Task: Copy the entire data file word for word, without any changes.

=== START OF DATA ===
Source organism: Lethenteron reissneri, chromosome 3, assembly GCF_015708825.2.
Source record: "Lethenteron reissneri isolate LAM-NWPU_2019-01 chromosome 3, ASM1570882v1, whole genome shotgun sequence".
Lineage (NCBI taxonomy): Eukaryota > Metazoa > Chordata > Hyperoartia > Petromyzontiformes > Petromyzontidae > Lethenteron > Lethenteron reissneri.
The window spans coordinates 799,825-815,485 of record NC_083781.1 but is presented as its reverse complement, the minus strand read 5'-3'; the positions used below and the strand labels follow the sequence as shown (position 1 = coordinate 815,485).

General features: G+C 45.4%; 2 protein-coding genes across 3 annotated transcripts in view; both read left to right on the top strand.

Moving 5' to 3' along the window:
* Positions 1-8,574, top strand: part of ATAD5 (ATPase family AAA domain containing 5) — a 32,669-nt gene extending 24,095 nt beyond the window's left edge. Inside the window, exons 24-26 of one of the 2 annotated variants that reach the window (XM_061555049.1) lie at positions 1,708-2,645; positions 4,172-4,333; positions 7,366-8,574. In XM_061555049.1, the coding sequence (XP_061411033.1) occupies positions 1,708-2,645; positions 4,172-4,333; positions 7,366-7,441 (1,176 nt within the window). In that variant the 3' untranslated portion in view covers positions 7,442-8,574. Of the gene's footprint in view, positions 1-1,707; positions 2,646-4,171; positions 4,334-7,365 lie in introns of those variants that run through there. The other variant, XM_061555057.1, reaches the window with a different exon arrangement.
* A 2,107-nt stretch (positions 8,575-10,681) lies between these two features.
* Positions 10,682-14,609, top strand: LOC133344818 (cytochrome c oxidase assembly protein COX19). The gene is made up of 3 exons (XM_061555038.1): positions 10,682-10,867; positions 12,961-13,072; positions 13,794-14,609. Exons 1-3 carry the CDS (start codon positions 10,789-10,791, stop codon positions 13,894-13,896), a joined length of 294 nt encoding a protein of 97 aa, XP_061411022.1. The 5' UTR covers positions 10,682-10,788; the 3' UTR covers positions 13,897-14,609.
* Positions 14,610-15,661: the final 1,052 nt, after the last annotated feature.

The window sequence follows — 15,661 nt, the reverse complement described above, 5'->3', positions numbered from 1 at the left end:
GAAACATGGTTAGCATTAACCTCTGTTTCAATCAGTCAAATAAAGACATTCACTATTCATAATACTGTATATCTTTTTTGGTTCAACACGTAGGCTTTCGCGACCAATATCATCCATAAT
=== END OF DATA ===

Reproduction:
Source organism: Lethenteron reissneri, chromosome 3, assembly GCF_015708825.2.
Source record: "Lethenteron reissneri isolate LAM-NWPU_2019-01 chromosome 3, ASM1570882v1, whole genome shotgun sequence".
Lineage (NCBI taxonomy): Eukaryota > Metazoa > Chordata > Hyperoartia > Petromyzontiformes > Petromyzontidae > Lethenteron > Lethenteron reissneri.
The window spans coordinates 799,825-815,485 of record NC_083781.1 but is presented as its reverse complement, the minus strand read 5'-3'; the positions used below and the strand labels follow the sequence as shown (position 1 = coordinate 815,485).

General features: G+C 45.4%; 2 protein-coding genes across 3 annotated transcripts in view; both read left to right on the top strand.

Moving 5' to 3' along the window:
* Positions 1-8,574, top strand: part of ATAD5 (ATPase family AAA domain containing 5) — a 32,669-nt gene extending 24,095 nt beyond the window's left edge. Inside the window, exons 24-26 of one of the 2 annotated variants that reach the window (XM_061555049.1) lie at positions 1,708-2,645; positions 4,172-4,333; positions 7,366-8,574. In XM_061555049.1, the coding sequence (XP_061411033.1) occupies positions 1,708-2,645; positions 4,172-4,333; positions 7,366-7,441 (1,176 nt within the window). In that variant the 3' untranslated portion in view covers positions 7,442-8,574. Of the gene's footprint in view, positions 1-1,707; positions 2,646-4,171; positions 4,334-7,365 lie in introns of those variants that run through there. The other variant, XM_061555057.1, reaches the window with a different exon arrangement.
* A 2,107-nt stretch (positions 8,575-10,681) lies between these two features.
* Positions 10,682-14,609, top strand: LOC133344818 (cytochrome c oxidase assembly protein COX19). The gene is made up of 3 exons (XM_061555038.1): positions 10,682-10,867; positions 12,961-13,072; positions 13,794-14,609. Exons 1-3 carry the CDS (start codon positions 10,789-10,791, stop codon positions 13,894-13,896), a joined length of 294 nt encoding a protein of 97 aa, XP_061411022.1. The 5' UTR covers positions 10,682-10,788; the 3' UTR covers positions 13,897-14,609.
* Positions 14,610-15,661: the final 1,052 nt, after the last annotated feature.

The window sequence follows — 15,661 nt, the reverse complement described above, 5'->3', positions numbered from 1 at the left end:
GAAACATGGTTAGCATTAACCTCTGTTTCAATCAGTCAAATAAAGACATTCACTATTCATAATACTGTATATCTTTTTTGGTTCAACACGTAGGCTTTCGCGACCAATATCATCCATAAT